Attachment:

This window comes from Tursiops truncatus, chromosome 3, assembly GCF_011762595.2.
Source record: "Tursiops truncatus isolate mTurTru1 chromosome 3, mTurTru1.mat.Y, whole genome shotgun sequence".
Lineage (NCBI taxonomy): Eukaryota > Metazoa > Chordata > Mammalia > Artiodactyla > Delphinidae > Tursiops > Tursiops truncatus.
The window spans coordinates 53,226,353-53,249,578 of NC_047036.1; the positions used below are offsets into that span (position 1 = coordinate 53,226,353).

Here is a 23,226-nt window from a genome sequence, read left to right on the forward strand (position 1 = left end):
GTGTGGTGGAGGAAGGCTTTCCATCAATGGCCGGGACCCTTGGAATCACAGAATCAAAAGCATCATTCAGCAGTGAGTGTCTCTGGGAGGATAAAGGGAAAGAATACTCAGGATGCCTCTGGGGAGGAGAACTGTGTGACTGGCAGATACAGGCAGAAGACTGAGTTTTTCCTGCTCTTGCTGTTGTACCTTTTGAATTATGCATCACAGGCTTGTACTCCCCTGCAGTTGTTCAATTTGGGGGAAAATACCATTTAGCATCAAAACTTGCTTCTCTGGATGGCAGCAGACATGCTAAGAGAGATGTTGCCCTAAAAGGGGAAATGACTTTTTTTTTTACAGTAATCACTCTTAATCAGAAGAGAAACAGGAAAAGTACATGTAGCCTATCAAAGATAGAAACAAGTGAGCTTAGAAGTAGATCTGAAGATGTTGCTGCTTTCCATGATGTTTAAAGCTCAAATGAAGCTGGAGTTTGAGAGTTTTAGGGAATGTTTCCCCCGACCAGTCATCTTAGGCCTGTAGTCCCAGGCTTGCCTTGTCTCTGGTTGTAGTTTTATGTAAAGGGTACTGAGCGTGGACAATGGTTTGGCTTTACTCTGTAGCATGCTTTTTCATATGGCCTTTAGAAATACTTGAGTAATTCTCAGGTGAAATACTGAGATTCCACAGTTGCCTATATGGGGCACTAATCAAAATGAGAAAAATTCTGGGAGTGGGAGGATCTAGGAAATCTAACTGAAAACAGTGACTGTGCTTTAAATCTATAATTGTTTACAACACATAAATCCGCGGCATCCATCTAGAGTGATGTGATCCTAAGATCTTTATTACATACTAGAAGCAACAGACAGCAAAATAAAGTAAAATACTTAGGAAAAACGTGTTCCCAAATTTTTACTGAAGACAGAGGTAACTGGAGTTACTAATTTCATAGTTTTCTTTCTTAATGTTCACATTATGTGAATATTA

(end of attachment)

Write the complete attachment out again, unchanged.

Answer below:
This window comes from Tursiops truncatus, chromosome 3, assembly GCF_011762595.2.
Source record: "Tursiops truncatus isolate mTurTru1 chromosome 3, mTurTru1.mat.Y, whole genome shotgun sequence".
Lineage (NCBI taxonomy): Eukaryota > Metazoa > Chordata > Mammalia > Artiodactyla > Delphinidae > Tursiops > Tursiops truncatus.
The window spans coordinates 53,226,353-53,249,578 of NC_047036.1; the positions used below are offsets into that span (position 1 = coordinate 53,226,353).

Here is a 23,226-nt window from a genome sequence, read left to right on the forward strand (position 1 = left end):
GTGTGGTGGAGGAAGGCTTTCCATCAATGGCCGGGACCCTTGGAATCACAGAATCAAAAGCATCATTCAGCAGTGAGTGTCTCTGGGAGGATAAAGGGAAAGAATACTCAGGATGCCTCTGGGGAGGAGAACTGTGTGACTGGCAGATACAGGCAGAAGACTGAGTTTTTCCTGCTCTTGCTGTTGTACCTTTTGAATTATGCATCACAGGCTTGTACTCCCCTGCAGTTGTTCAATTTGGGGGAAAATACCATTTAGCATCAAAACTTGCTTCTCTGGATGGCAGCAGACATGCTAAGAGAGATGTTGCCCTAAAAGGGGAAATGACTTTTTTTTTTACAGTAATCACTCTTAATCAGAAGAGAAACAGGAAAAGTACATGTAGCCTATCAAAGATAGAAACAAGTGAGCTTAGAAGTAGATCTGAAGATGTTGCTGCTTTCCATGATGTTTAAAGCTCAAATGAAGCTGGAGTTTGAGAGTTTTAGGGAATGTTTCCCCCGACCAGTCATCTTAGGCCTGTAGTCCCAGGCTTGCCTTGTCTCTGGTTGTAGTTTTATGTAAAGGGTACTGAGCGTGGACAATGGTTTGGCTTTACTCTGTAGCATGCTTTTTCATATGGCCTTTAGAAATACTTGAGTAATTCTCAGGTGAAATACTGAGATTCCACAGTTGCCTATATGGGGCACTAATCAAAATGAGAAAAATTCTGGGAGTGGGAGGATCTAGGAAATCTAACTGAAAACAGTGACTGTGCTTTAAATCTATAATTGTTTACAACACATAAATCCGCGGCATCCATCTAGAGTGATGTGATCCTAAGATCTTTATTACATACTAGAAGCAACAGACAGCAAAATAAAGTAAAATACTTAGGAAAAACGTGTTCCCAAATTTTTACTGAAGACAGAGGTAACTGGAGTTACTAATTTCATAGTTTTCTTTCTTAATGTTCACATTATGTGAATATTA